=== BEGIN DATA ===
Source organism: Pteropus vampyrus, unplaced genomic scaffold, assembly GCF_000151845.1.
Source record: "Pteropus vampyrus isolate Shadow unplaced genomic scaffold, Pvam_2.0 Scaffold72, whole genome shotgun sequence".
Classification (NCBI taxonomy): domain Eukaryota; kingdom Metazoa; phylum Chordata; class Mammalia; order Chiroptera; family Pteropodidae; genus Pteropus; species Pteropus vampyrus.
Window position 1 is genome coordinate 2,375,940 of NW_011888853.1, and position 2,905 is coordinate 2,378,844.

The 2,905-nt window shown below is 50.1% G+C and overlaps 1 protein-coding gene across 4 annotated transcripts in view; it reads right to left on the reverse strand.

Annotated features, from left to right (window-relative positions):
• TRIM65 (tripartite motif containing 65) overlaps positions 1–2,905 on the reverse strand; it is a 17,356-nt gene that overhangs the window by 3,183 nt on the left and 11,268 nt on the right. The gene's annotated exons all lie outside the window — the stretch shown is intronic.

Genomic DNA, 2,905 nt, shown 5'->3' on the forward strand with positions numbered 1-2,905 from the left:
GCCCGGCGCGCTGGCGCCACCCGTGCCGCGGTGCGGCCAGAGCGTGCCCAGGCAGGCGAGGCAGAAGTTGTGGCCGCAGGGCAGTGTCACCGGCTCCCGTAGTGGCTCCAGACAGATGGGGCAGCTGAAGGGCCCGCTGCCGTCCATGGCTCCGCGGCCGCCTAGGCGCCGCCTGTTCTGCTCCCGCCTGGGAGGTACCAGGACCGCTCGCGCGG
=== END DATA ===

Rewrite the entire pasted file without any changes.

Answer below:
Source organism: Pteropus vampyrus, unplaced genomic scaffold, assembly GCF_000151845.1.
Source record: "Pteropus vampyrus isolate Shadow unplaced genomic scaffold, Pvam_2.0 Scaffold72, whole genome shotgun sequence".
Classification (NCBI taxonomy): domain Eukaryota; kingdom Metazoa; phylum Chordata; class Mammalia; order Chiroptera; family Pteropodidae; genus Pteropus; species Pteropus vampyrus.
Window position 1 is genome coordinate 2,375,940 of NW_011888853.1, and position 2,905 is coordinate 2,378,844.

The 2,905-nt window shown below is 50.1% G+C and overlaps 1 protein-coding gene across 4 annotated transcripts in view; it reads right to left on the reverse strand.

Annotated features, from left to right (window-relative positions):
• TRIM65 (tripartite motif containing 65) overlaps positions 1–2,905 on the reverse strand; it is a 17,356-nt gene that overhangs the window by 3,183 nt on the left and 11,268 nt on the right. The gene's annotated exons all lie outside the window — the stretch shown is intronic.

Genomic DNA, 2,905 nt, shown 5'->3' on the forward strand with positions numbered 1-2,905 from the left:
GCCCGGCGCGCTGGCGCCACCCGTGCCGCGGTGCGGCCAGAGCGTGCCCAGGCAGGCGAGGCAGAAGTTGTGGCCGCAGGGCAGTGTCACCGGCTCCCGTAGTGGCTCCAGACAGATGGGGCAGCTGAAGGGCCCGCTGCCGTCCATGGCTCCGCGGCCGCCTAGGCGCCGCCTGTTCTGCTCCCGCCTGGGAGGTACCAGGACCGCTCGCGCGG